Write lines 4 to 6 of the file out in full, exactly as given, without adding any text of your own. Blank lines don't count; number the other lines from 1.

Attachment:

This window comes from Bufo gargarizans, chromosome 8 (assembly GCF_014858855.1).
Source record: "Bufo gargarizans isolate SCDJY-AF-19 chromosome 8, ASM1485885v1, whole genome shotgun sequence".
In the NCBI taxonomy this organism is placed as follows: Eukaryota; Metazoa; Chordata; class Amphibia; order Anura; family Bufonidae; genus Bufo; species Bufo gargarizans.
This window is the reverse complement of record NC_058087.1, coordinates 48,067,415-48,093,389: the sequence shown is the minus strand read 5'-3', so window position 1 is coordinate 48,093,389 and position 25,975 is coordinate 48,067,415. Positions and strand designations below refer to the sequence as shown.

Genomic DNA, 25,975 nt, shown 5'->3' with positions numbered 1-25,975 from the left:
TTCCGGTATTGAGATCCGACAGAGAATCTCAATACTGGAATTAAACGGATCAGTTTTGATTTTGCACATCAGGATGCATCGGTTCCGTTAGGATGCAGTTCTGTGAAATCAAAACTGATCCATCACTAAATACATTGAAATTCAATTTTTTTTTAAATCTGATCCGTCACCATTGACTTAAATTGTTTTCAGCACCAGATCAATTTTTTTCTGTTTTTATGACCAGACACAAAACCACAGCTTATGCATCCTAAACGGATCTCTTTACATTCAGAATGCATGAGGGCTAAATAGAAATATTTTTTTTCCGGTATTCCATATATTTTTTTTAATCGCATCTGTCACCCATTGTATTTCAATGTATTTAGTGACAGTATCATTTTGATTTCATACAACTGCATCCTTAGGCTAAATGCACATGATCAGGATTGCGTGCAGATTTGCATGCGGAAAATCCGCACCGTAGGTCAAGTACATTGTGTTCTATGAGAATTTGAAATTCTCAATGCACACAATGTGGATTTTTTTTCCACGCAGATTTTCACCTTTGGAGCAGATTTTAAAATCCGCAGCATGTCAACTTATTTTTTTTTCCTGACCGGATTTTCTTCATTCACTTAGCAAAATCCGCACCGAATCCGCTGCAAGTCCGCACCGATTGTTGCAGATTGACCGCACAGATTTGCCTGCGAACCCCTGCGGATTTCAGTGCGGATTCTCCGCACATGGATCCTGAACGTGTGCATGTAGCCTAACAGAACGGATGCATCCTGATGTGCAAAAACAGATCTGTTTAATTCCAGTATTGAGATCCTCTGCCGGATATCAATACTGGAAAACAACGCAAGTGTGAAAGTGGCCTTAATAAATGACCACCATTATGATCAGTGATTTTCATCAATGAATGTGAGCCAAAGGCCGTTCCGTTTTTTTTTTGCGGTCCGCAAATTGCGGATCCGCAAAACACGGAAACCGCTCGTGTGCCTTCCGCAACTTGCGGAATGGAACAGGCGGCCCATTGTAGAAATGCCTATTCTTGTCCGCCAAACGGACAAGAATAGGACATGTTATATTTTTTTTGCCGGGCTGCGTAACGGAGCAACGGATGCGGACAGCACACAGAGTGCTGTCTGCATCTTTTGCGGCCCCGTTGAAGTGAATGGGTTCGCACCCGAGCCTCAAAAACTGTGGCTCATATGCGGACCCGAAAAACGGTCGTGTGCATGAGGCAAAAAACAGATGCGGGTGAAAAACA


This window is the reverse complement of record NC_058087.1, coordinates 48,067,415-48,093,389: the sequence shown is the minus strand read 5'-3', so window position 1 is coordinate 48,093,389 and position 25,975 is coordinate 48,067,415. Positions and strand designations below refer to the sequence as shown.

Genomic DNA, 25,975 nt, shown 5'->3' with positions numbered 1-25,975 from the left:
TTCCGGTATTGAGATCCGACAGAGAATCTCAATACTGGAATTAAACGGATCAGTTTTGATTTTGCACATCAGGATGCATCGGTTCCGTTAGGATGCAGTTCTGTGAAATCAAAACTGATCCATCACTAAATACATTGAAATTCAATTTTTTTTTAAATCTGATCCGTCACCATTGACTTAAATTGTTTTCAGCACCAGATCAATTTTTTTCTGTTTTTATGACCAGACACAAAACCACAGCTTATGCATCCTAAACGGATCTCTTTACATTCAGAATGCATGAGGGCTAAATAGAAATATTTTTTTTCCGGTATTCCATATATTTTTTTTAATCGCATCTGTCACCCATTGTATTTCAATGTATTTAGTGACAGTATCATTTTGATTTCATACAACTGCATCCTTAGGCTAAATGCACATGATCAGGATTGCGTGCAGATTTGCATGCGGAAAATCCGCACCGTAGGTCAAGTACATTGTGTTCTATGAGAATTTGAAATTCTCAATGCACACAATGTGGATTTTTTTTCCACGCAGATTTTCACCTTTGGAGCAGATTTTAAAATCCGCAGCATGTCAACTTATTTTTTTTTCCTGACCGGATTTTCTTCATTCACTTAGCAAAATCCGCACCGAATCCGCTGCAAGTCCGCACCGATTGTTGCAGATTGACCGCACAGATTTGCCTGCGAACCCCTGCGGATTTCAGTGCGGATTCTCCGCACATGGATCCTGAACGTGTGCATGTAGCCTAACAGAACGGATGCATCCTGATGTGCAAAAACAGATCTGTTTAATTCCAGTATTGAGATCCTCTGCCGGATATCAATACTGGAAAACAACGCAAGTGTGAAAGTGGCCTTAATAAATGACCACCATTATGATCAGTGATTTTCATCAATGAATGTGAGCCAAAGGCCGTTCCGTTTTTTTTTTGCGGTCCGCAAATTGCGGATCCGCAAAACACGGAAACCGCTCGTGTGCCTTCCGCAACTTGCGGAATGGAACAGGCGGCCCATTGTAGAAATGCCTATTCTTGTCCGCCAAACGGACAAGAATAGGACATGTTATATTTTTTTTGCCGGGCTGCGTAACGGAGCAACGGATGCGGACAGCACACAGAGTGCTGTCTGCATCTTTTGCGGCCCCGTTGAAGTGAATGGGTTCGCACCCGAGCCTCAAAAACTGTGGCTCATATGCGGACCCGAAAAACGGTCGTGTGCATGAGGCAAAAAACAGATGCGGGTGAAAAACA